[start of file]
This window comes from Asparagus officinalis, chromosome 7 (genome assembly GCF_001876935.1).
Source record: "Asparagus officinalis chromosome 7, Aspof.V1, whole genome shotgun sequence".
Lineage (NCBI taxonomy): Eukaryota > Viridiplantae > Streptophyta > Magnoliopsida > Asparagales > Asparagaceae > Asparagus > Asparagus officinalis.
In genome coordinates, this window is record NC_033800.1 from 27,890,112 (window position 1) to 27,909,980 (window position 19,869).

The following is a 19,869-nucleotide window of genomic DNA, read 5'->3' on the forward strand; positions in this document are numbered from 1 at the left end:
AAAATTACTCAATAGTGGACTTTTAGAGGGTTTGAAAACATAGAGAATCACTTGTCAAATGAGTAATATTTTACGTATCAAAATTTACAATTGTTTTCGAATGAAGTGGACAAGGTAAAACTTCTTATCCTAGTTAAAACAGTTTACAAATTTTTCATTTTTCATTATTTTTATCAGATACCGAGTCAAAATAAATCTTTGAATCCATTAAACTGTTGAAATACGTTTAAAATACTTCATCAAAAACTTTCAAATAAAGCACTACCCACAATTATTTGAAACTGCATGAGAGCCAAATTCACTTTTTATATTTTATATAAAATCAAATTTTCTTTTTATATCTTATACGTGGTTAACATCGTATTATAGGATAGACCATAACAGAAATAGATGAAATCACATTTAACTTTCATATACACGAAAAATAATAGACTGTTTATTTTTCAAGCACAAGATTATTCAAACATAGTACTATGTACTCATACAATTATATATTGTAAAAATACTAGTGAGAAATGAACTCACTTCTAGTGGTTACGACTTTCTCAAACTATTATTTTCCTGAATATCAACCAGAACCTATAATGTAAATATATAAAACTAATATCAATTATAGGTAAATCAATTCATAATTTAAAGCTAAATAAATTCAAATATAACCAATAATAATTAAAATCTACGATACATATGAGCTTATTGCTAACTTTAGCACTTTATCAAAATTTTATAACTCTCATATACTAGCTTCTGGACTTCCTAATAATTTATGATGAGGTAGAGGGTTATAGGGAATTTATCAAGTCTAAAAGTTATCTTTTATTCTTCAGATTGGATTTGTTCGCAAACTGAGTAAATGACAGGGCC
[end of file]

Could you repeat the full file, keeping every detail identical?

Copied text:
This window comes from Asparagus officinalis, chromosome 7 (genome assembly GCF_001876935.1).
Source record: "Asparagus officinalis chromosome 7, Aspof.V1, whole genome shotgun sequence".
Lineage (NCBI taxonomy): Eukaryota > Viridiplantae > Streptophyta > Magnoliopsida > Asparagales > Asparagaceae > Asparagus > Asparagus officinalis.
In genome coordinates, this window is record NC_033800.1 from 27,890,112 (window position 1) to 27,909,980 (window position 19,869).

The following is a 19,869-nucleotide window of genomic DNA, read 5'->3' on the forward strand; positions in this document are numbered from 1 at the left end:
AAAATTACTCAATAGTGGACTTTTAGAGGGTTTGAAAACATAGAGAATCACTTGTCAAATGAGTAATATTTTACGTATCAAAATTTACAATTGTTTTCGAATGAAGTGGACAAGGTAAAACTTCTTATCCTAGTTAAAACAGTTTACAAATTTTTCATTTTTCATTATTTTTATCAGATACCGAGTCAAAATAAATCTTTGAATCCATTAAACTGTTGAAATACGTTTAAAATACTTCATCAAAAACTTTCAAATAAAGCACTACCCACAATTATTTGAAACTGCATGAGAGCCAAATTCACTTTTTATATTTTATATAAAATCAAATTTTCTTTTTATATCTTATACGTGGTTAACATCGTATTATAGGATAGACCATAACAGAAATAGATGAAATCACATTTAACTTTCATATACACGAAAAATAATAGACTGTTTATTTTTCAAGCACAAGATTATTCAAACATAGTACTATGTACTCATACAATTATATATTGTAAAAATACTAGTGAGAAATGAACTCACTTCTAGTGGTTACGACTTTCTCAAACTATTATTTTCCTGAATATCAACCAGAACCTATAATGTAAATATATAAAACTAATATCAATTATAGGTAAATCAATTCATAATTTAAAGCTAAATAAATTCAAATATAACCAATAATAATTAAAATCTACGATACATATGAGCTTATTGCTAACTTTAGCACTTTATCAAAATTTTATAACTCTCATATACTAGCTTCTGGACTTCCTAATAATTTATGATGAGGTAGAGGGTTATAGGGAATTTATCAAGTCTAAAAGTTATCTTTTATTCTTCAGATTGGATTTGTTCGCAAACTGAGTAAATGACAGGGCC